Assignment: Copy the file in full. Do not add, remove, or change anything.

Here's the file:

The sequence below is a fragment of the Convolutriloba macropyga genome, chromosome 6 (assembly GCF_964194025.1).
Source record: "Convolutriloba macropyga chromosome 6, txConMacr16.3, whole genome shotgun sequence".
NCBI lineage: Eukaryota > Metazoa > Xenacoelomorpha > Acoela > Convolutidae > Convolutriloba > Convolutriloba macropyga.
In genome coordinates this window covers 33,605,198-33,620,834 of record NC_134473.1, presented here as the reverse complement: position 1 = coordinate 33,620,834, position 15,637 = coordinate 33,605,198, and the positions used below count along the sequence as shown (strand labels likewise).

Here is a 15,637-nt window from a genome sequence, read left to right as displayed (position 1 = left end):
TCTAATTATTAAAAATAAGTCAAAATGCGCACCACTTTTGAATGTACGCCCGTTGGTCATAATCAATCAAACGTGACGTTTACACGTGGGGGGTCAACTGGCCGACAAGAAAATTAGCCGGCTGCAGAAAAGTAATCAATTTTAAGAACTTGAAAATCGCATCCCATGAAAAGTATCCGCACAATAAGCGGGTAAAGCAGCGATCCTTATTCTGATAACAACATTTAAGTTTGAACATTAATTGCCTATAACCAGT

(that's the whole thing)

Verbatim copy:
The sequence below is a fragment of the Convolutriloba macropyga genome, chromosome 6 (assembly GCF_964194025.1).
Source record: "Convolutriloba macropyga chromosome 6, txConMacr16.3, whole genome shotgun sequence".
NCBI lineage: Eukaryota > Metazoa > Xenacoelomorpha > Acoela > Convolutidae > Convolutriloba > Convolutriloba macropyga.
In genome coordinates this window covers 33,605,198-33,620,834 of record NC_134473.1, presented here as the reverse complement: position 1 = coordinate 33,620,834, position 15,637 = coordinate 33,605,198, and the positions used below count along the sequence as shown (strand labels likewise).

Here is a 15,637-nt window from a genome sequence, read left to right as displayed (position 1 = left end):
TCTAATTATTAAAAATAAGTCAAAATGCGCACCACTTTTGAATGTACGCCCGTTGGTCATAATCAATCAAACGTGACGTTTACACGTGGGGGGTCAACTGGCCGACAAGAAAATTAGCCGGCTGCAGAAAAGTAATCAATTTTAAGAACTTGAAAATCGCATCCCATGAAAAGTATCCGCACAATAAGCGGGTAAAGCAGCGATCCTTATTCTGATAACAACATTTAAGTTTGAACATTAATTGCCTATAACCAGT